The first-ever Korean supercar, the 845bhp mid-engined de Macross Epique GT1 was given its European debut at Goodwood
The Epique is powered by a supercharged 5.4 litre Ford V8 tuned by Roush to over 800bhp
De Macross claims a 1450kg kerb weight, 0-62mph in 3.1sec and a top speed 'over 230mph'
The first-ever Korean supercar, the 845bhp mid-engined de Macross Epique GT1, was given its European debut at the Goodwood Festival of Speed.
The carbonfibre-tubbed, alloy-bodied Epique is the brainchild of Korean oil magnate and avid car collector Keyser Hur, who is sinking part of his fortune into making de Macross a reality.
"'Mr Hur loves cars and he is following his dream to make his own car and company," said company spokesman Yongbin Choi.
The Epique has been engineered in Toronto by Canadian supplier company Multimatic. It is powered by a supercharged 5.4-litre Ford V8 tuned by Roush to more than 800bhp and 725lbft of torque.
Mounted midships and in line, it mates to a Ricardo transaxle supported by an alloy rear subframe. The front suspension features dampers by F1 company DSSV, whose hardware is said to be used by Red Bull. The suspension is also supported by an alloy front subframe, which features cast suspension towers.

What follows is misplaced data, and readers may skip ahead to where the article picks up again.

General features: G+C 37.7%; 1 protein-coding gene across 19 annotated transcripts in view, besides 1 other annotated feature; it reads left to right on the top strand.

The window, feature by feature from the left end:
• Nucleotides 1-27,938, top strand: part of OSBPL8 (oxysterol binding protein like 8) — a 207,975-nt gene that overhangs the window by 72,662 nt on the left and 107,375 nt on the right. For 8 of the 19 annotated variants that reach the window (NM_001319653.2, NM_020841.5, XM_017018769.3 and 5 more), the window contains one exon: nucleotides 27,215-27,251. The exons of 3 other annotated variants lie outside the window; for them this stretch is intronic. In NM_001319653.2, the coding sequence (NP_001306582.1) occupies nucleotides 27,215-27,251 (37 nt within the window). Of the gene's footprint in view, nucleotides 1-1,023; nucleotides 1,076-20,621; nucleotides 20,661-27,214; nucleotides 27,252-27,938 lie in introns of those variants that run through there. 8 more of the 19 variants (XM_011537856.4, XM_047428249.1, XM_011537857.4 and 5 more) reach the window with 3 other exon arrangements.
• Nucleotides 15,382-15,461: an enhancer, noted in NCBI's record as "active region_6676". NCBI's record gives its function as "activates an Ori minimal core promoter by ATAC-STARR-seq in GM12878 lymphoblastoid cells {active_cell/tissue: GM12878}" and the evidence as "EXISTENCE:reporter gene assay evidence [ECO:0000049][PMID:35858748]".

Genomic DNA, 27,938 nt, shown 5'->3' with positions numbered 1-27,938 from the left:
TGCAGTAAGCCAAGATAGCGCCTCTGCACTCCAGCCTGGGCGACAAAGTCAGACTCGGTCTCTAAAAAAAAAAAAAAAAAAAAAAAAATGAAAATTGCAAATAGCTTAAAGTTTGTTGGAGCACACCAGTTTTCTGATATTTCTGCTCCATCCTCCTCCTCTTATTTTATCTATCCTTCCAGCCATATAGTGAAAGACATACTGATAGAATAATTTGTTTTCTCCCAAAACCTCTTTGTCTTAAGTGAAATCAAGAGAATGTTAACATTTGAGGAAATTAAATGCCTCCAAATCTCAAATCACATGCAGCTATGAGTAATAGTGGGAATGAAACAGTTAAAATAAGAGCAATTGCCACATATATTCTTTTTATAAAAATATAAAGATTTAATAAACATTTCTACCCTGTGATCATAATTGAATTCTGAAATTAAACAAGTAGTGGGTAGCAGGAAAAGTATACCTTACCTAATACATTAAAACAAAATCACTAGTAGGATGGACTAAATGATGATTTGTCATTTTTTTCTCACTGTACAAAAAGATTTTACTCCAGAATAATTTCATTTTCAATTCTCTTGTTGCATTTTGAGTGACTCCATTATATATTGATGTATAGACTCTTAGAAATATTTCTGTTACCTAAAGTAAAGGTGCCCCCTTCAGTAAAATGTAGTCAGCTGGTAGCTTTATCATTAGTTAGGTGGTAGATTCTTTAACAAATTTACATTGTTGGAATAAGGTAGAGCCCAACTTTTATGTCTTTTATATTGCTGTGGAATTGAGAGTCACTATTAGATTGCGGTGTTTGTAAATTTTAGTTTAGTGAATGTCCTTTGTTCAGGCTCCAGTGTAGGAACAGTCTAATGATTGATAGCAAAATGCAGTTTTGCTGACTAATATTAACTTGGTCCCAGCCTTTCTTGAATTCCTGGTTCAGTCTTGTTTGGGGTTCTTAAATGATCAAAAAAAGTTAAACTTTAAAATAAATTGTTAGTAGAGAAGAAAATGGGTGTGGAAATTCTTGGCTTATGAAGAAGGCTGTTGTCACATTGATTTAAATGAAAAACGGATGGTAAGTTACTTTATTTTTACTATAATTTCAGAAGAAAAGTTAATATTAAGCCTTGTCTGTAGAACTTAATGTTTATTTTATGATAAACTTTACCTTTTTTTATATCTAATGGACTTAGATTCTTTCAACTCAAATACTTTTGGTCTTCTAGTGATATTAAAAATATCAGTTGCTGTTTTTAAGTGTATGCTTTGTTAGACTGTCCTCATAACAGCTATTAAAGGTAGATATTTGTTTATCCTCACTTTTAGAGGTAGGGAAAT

De Macross claims a 1450kg kerb weight, 0-62mph 3.1sec and a top speed "more than 230mph".
Production plans are in their infancy, although US and Middle East buyers are said to be able to order the $1.5m-plus-taxes Epique now with a six-month waiting time quoted.
"There are places in the Middle East where Bugatti Veyrons are commonplace and the Epique is generating interest as an interesting alternative," said the company.
De Macross first unveiled the Epique at the Dubai auto show in November last year. The company is now working with a US engineering group, Turin International, to get engineering approvals for the US, although the plan is to sell a handful of models under the single vehicle approval process.
"'There are enough permits around now for what we need," said David Hops of Turin International. European type approval is also on the 'to-do' list. One of the biggest challenges facing the company is to get a profile for the name de Macross, which was chosen for its European sound, but has no racing or competition heritage.
The company said it had hoped to launch in conjunction with ex-F1 driver Jacques Villeneuve, a friend of owner Keyser Hur, but discussions to use the Villeneuve name fell through.